Our opinion: Set spending priorities
Would a $150,000 lighting project be a nice addition to trail along the Allegheny River in Crescent Park in Warren?
Is the project worth the $75,000 required in local tax dollars without knowing the how badly state and local income tax receipts have been damaged by COVID-19?
Such is the way government works, particularly when the money in question is state money that comes with strings attached. Originally, the $75,000 in local funding was used to secure a $75,000 grant for new playground equipment at Beaty Park.
It turns out timing issues mean the money can’t be used at Beaty Park, but the city’s Department of Conservation and Natural Resources grant manager is willing to reallocate the $75,000 in local money, and the accompanying $75,000 in state funding, to the Crescent Park project.
Mayor Maurice Cashman and Councilman Gregory Fraser are right to question spending money on trail lights when there are major uncertainties looming when the City Council begins talking about its 2021 budget this fall. Locking the city into unnecessary spending while possibly having to lay off city employees or ask taxpayers ask for a tax increase is a bad decision.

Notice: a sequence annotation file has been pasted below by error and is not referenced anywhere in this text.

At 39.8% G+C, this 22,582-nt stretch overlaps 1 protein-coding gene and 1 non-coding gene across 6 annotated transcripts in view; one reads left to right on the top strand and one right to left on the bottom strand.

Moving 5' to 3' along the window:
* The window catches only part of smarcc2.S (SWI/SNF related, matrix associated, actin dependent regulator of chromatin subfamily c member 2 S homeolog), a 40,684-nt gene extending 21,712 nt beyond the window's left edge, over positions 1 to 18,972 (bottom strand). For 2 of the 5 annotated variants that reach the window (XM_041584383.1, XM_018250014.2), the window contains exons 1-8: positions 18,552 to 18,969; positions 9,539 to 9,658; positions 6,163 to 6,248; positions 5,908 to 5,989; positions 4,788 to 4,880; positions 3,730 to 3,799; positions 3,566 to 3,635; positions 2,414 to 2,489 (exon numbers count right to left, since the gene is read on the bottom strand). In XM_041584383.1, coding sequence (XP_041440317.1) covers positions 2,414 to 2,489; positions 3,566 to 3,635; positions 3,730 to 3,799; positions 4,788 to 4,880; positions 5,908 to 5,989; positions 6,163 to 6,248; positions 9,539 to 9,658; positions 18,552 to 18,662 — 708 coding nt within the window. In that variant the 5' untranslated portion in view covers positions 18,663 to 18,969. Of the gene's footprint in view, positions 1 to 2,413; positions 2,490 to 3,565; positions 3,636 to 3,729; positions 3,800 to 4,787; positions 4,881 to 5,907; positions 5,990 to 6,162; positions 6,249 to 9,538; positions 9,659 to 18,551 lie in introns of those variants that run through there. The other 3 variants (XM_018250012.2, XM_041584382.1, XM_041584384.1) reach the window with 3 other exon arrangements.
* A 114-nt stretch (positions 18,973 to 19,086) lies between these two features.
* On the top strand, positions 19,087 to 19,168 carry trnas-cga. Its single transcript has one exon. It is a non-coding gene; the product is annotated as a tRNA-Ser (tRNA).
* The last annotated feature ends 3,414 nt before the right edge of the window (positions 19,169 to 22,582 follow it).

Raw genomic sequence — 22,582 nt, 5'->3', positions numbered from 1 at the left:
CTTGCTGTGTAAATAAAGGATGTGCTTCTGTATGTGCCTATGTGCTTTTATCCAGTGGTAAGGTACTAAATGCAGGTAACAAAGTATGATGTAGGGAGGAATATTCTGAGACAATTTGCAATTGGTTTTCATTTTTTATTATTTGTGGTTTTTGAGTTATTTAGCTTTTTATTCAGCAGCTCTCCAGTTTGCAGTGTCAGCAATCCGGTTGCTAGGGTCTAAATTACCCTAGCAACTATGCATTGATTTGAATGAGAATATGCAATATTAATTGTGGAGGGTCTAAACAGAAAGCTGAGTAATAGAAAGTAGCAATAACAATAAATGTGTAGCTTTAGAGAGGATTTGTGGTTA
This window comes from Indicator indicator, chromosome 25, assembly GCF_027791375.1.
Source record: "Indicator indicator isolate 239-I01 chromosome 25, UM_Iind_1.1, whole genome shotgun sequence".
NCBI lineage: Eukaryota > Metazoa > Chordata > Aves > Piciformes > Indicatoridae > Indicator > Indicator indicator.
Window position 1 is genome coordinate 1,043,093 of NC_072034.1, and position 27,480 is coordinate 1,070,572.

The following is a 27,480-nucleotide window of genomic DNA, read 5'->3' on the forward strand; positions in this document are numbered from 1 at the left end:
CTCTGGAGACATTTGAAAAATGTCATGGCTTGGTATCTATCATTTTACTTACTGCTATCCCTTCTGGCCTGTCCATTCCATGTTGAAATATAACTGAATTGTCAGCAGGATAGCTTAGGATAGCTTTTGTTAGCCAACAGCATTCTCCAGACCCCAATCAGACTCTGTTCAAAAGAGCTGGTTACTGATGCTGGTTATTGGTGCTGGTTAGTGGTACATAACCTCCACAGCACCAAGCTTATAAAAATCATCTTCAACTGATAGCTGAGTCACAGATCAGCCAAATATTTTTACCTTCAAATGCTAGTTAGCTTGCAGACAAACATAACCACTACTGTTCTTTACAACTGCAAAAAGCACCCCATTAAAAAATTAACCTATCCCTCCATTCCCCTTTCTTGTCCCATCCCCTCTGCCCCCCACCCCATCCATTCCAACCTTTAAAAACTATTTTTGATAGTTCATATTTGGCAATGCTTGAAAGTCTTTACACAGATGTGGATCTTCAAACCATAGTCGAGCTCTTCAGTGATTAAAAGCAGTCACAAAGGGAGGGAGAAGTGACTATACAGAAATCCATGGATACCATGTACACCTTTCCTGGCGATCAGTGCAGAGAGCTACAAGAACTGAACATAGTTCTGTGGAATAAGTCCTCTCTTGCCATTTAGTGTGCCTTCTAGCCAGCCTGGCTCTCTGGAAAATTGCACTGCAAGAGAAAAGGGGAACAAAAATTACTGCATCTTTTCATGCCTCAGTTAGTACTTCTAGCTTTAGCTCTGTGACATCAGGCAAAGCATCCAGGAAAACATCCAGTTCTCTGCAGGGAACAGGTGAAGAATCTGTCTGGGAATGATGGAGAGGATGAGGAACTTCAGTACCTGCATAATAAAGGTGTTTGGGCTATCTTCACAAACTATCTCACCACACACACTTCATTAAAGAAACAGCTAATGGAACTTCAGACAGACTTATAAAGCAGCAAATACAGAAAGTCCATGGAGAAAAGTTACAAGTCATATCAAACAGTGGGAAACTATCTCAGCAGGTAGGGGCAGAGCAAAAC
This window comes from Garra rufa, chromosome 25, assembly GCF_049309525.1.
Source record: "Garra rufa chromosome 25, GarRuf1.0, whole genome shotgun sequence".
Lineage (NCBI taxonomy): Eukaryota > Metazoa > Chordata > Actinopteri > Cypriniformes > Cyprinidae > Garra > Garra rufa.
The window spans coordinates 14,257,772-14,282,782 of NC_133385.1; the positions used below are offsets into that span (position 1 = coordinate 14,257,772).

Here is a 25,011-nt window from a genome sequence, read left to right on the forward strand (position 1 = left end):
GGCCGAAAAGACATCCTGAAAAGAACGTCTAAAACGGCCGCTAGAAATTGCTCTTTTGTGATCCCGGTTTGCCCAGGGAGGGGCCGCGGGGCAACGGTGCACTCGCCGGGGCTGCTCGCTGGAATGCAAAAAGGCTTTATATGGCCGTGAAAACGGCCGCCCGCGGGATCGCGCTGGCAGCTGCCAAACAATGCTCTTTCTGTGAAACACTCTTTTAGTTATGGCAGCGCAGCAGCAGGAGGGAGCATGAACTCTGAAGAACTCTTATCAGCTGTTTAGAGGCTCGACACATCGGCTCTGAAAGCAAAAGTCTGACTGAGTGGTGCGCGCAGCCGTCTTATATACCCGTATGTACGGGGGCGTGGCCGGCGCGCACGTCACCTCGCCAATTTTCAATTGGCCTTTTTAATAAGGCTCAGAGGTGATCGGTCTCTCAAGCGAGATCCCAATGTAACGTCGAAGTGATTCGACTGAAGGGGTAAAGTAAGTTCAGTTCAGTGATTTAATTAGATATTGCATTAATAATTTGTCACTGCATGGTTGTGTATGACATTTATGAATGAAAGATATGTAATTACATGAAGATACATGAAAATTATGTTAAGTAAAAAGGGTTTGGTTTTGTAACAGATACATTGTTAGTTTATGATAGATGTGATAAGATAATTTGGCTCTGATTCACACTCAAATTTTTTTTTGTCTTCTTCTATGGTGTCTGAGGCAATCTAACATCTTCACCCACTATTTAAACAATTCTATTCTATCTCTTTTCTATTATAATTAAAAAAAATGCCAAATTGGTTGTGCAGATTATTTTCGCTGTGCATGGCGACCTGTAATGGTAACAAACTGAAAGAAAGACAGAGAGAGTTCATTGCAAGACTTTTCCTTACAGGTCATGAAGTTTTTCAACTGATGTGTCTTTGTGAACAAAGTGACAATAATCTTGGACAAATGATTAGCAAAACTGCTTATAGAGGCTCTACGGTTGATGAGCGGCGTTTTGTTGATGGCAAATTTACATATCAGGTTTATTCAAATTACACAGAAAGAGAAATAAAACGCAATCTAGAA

A better idea is for state officials to re-examine its own spending priorities for the coming year.
Tough decisions are going to have to be made, and state and city officials might as well start practicing fiscal prudence now.
Any non-essential spending, by either the state or its local governments, should be delayed until everyone has a better idea how much financial damage COVID-19 has caused.